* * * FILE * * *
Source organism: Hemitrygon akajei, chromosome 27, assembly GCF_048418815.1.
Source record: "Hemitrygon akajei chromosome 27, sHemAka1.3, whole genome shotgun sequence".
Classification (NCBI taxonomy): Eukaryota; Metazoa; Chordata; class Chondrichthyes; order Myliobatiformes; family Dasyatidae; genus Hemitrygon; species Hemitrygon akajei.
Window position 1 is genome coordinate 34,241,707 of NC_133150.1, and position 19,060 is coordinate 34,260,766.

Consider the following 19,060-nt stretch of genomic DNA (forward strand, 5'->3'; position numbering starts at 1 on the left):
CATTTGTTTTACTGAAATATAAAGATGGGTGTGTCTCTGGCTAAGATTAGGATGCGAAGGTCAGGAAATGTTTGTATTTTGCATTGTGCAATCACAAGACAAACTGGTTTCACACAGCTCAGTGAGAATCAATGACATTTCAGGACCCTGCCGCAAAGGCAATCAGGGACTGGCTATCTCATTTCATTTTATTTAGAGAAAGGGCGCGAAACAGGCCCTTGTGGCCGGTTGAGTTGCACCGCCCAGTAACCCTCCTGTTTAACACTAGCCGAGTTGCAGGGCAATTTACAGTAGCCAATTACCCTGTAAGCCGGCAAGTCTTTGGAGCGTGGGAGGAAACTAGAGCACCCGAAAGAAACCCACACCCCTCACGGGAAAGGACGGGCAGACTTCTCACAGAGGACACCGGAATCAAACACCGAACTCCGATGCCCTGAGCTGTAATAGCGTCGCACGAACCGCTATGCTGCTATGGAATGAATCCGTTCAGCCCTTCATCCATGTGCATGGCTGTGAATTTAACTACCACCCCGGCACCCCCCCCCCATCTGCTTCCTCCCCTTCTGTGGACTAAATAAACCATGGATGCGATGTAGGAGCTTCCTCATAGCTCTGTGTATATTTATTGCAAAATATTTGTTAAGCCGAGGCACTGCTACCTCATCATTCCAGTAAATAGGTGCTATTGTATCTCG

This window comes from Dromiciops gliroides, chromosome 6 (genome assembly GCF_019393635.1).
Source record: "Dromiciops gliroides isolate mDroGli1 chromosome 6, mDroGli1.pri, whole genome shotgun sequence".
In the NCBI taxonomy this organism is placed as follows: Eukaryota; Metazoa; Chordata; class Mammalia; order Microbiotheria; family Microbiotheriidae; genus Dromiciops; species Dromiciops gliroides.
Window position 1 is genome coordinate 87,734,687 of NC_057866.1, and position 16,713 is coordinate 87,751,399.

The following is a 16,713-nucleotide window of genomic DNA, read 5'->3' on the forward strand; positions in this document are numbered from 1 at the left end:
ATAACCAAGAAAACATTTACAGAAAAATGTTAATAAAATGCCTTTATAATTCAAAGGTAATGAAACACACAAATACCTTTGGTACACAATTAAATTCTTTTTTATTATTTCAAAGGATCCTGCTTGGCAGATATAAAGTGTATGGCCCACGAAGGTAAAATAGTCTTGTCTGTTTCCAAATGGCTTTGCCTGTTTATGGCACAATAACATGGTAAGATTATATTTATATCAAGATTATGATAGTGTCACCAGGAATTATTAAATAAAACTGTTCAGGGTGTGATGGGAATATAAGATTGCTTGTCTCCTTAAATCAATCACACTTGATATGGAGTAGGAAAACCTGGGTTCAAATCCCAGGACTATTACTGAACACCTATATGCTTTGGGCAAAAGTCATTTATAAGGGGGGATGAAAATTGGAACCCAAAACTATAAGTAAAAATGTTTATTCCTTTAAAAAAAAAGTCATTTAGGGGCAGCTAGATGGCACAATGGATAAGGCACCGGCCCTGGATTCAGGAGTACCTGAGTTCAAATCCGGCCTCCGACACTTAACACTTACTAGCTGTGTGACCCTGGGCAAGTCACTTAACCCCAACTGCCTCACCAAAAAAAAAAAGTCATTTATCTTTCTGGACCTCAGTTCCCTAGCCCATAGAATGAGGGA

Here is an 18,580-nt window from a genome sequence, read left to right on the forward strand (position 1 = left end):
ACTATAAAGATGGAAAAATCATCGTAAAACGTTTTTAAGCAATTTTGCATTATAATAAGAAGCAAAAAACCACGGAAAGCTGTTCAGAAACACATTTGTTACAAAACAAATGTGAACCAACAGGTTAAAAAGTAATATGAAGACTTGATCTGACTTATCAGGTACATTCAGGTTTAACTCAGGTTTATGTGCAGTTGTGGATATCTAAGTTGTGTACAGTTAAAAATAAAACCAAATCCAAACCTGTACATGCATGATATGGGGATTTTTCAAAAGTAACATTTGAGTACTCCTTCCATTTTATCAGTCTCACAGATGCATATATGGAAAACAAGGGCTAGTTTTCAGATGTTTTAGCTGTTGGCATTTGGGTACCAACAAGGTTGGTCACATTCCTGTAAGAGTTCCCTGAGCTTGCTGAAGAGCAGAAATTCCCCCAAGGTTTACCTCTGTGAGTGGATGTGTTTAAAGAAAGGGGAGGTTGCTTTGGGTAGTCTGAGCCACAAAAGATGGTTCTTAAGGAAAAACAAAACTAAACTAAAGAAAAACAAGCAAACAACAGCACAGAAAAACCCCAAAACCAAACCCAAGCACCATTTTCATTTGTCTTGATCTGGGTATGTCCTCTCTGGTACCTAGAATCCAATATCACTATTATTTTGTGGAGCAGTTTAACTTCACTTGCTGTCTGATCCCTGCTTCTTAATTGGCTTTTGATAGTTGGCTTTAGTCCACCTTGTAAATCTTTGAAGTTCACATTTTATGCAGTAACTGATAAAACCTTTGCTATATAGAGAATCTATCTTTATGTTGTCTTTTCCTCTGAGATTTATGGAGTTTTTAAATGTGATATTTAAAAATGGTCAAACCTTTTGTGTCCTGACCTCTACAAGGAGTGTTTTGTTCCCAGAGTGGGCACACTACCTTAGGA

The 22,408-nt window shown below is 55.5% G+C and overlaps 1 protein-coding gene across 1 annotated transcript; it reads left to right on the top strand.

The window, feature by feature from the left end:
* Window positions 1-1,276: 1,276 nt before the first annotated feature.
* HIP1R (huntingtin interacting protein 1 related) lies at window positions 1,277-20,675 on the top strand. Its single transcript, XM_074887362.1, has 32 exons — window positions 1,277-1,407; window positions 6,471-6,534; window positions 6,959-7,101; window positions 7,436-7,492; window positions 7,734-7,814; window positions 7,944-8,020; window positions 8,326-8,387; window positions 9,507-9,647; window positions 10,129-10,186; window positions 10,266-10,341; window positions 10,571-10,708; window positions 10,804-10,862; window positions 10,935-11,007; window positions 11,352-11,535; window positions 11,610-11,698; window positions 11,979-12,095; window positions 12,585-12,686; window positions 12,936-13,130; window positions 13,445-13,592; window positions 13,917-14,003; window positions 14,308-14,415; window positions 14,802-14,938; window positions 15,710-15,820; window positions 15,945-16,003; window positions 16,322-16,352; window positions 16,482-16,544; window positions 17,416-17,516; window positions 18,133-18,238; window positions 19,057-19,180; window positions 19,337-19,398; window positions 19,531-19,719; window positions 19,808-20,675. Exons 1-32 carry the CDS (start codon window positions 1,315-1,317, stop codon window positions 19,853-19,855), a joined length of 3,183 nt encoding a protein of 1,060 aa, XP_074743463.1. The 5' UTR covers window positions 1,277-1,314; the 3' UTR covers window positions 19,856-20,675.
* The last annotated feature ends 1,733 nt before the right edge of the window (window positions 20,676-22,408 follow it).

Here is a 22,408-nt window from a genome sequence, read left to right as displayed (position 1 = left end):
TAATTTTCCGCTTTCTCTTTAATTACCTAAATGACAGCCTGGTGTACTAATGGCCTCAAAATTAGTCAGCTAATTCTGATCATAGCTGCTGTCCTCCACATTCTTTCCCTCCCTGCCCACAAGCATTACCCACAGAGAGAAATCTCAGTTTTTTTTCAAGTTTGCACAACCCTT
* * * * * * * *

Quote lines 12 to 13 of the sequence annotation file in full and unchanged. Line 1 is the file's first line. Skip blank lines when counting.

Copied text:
ATAACCAAGAAAACATTTACAGAAAAATGTTAATAAAATGCCTTTATAATTCAAAGGTAATGAAACACACAAATACCTTTGGTACACAATTAAATTCTTTTTTATTATTTCAAAGGATCCTGCTTGGCAGATATAAAGTGTATGGCCCACGAAGGTAAAATAGTCTTGTCTGTTTCCAAATGGCTTTGCCTGTTTATGGCACAATAACATGGTAAGATTATATTTATATCAAGATTATGATAGTGTCACCAGGAATTATTAAATAAAACTGTTCAGGGTGTGATGGGAATATAAGATTGCTTGTCTCCTTAAATCAATCACACTTGATATGGAGTAGGAAAACCTGGGTTCAAATCCCAGGACTATTACTGAACACCTATATGCTTTGGGCAAAAGTCATTTATAAGGGGGGATGAAAATTGGAACCCAAAACTATAAGTAAAAATGTTTATTCCTTTAAAAAAAAAGTCATTTAGGGGCAGCTAGATGGCACAATGGATAAGGCACCGGCCCTGGATTCAGGAGTACCTGAGTTCAAATCCGGCCTCCGACACTTAACACTTACTAGCTGTGTGACCCTGGGCAAGTCACTTAACCCCAACTGCCTCACCAAAAAAAAAAAGTCATTTATCTTTCTGGACCTCAGTTCCCTAGCCCATAGAATGAGGGA

Here is an 18,580-nt window from a genome sequence, read left to right on the forward strand (position 1 = left end):